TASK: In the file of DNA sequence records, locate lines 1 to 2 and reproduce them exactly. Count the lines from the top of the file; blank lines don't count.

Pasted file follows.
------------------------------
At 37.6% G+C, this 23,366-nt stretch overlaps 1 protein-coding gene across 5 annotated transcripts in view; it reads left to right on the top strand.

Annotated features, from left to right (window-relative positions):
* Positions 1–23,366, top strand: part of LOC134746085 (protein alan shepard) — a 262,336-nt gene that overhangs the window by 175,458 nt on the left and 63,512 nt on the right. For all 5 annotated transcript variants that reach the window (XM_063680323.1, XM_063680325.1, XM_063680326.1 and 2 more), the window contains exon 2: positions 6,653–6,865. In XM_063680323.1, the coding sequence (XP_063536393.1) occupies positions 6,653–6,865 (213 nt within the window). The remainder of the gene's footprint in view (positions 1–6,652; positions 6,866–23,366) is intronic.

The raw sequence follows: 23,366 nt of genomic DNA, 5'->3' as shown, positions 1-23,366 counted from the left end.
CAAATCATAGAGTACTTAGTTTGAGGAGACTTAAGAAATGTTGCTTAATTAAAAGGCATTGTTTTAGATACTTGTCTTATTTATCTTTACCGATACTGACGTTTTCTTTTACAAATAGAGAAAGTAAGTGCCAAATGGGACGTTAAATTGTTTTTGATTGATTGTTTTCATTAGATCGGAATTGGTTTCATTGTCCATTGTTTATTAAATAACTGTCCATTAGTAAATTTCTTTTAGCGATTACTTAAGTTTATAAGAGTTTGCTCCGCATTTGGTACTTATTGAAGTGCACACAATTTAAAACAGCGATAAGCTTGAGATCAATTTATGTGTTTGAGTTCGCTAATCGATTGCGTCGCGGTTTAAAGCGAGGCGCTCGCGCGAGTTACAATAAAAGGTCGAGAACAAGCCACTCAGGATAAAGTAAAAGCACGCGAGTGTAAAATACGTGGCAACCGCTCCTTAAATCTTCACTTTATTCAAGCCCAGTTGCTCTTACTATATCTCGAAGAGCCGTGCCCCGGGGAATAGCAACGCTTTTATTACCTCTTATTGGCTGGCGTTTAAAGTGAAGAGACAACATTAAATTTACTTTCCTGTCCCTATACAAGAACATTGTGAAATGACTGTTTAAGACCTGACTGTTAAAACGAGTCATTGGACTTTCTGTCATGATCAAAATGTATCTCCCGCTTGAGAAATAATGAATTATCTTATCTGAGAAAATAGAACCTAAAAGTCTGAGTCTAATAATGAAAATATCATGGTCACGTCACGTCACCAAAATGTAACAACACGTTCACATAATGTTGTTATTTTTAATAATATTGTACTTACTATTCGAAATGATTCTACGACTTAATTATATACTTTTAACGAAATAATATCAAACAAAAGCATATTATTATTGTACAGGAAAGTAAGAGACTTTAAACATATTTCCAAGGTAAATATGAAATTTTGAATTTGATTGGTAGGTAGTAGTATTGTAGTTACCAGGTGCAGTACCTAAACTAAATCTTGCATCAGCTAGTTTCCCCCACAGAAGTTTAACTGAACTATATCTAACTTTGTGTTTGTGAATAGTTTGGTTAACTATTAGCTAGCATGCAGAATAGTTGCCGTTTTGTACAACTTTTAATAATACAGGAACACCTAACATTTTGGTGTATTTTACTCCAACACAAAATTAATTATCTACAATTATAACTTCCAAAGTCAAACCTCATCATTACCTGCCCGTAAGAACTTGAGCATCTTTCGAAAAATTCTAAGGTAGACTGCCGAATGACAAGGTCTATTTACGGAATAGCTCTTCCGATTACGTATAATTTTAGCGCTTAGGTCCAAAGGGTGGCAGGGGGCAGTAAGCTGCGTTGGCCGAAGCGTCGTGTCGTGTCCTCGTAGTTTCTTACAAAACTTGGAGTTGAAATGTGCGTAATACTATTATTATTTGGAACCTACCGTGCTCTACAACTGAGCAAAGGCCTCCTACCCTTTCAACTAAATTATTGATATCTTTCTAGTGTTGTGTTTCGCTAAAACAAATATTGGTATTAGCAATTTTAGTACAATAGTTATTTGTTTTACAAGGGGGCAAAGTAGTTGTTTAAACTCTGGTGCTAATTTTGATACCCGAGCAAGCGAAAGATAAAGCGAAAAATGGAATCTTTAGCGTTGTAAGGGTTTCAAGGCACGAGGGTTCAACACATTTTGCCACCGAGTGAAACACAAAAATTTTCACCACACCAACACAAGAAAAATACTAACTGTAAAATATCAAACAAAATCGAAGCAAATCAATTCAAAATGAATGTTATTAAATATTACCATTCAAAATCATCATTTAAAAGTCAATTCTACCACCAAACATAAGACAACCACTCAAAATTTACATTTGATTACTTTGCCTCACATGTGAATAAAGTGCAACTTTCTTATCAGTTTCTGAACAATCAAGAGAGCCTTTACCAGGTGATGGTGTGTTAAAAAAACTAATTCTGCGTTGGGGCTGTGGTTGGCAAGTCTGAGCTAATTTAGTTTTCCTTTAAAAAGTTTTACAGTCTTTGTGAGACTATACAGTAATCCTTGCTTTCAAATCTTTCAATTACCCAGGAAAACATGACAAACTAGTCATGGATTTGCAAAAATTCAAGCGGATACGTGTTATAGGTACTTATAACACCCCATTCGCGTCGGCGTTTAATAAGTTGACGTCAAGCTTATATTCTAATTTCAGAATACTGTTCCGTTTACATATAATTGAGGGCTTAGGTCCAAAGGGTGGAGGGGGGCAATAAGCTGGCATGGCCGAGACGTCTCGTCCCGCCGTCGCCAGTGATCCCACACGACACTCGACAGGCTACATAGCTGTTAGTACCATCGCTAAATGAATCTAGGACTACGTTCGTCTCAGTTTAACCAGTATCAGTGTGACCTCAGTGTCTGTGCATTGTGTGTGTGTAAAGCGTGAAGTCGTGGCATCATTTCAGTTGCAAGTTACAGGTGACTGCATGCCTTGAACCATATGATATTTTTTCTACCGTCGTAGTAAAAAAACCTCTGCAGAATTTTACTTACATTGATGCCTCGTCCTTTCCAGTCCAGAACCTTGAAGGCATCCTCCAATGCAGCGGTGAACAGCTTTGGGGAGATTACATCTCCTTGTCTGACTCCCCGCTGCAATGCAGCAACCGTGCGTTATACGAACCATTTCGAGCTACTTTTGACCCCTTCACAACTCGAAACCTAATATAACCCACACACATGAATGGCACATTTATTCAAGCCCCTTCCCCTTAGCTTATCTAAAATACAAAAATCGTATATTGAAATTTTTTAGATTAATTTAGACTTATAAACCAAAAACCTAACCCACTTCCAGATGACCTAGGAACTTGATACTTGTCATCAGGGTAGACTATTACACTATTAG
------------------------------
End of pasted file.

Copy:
At 37.6% G+C, this 23,366-nt stretch overlaps 1 protein-coding gene across 5 annotated transcripts in view; it reads left to right on the top strand.

Annotated features, from left to right (window-relative positions):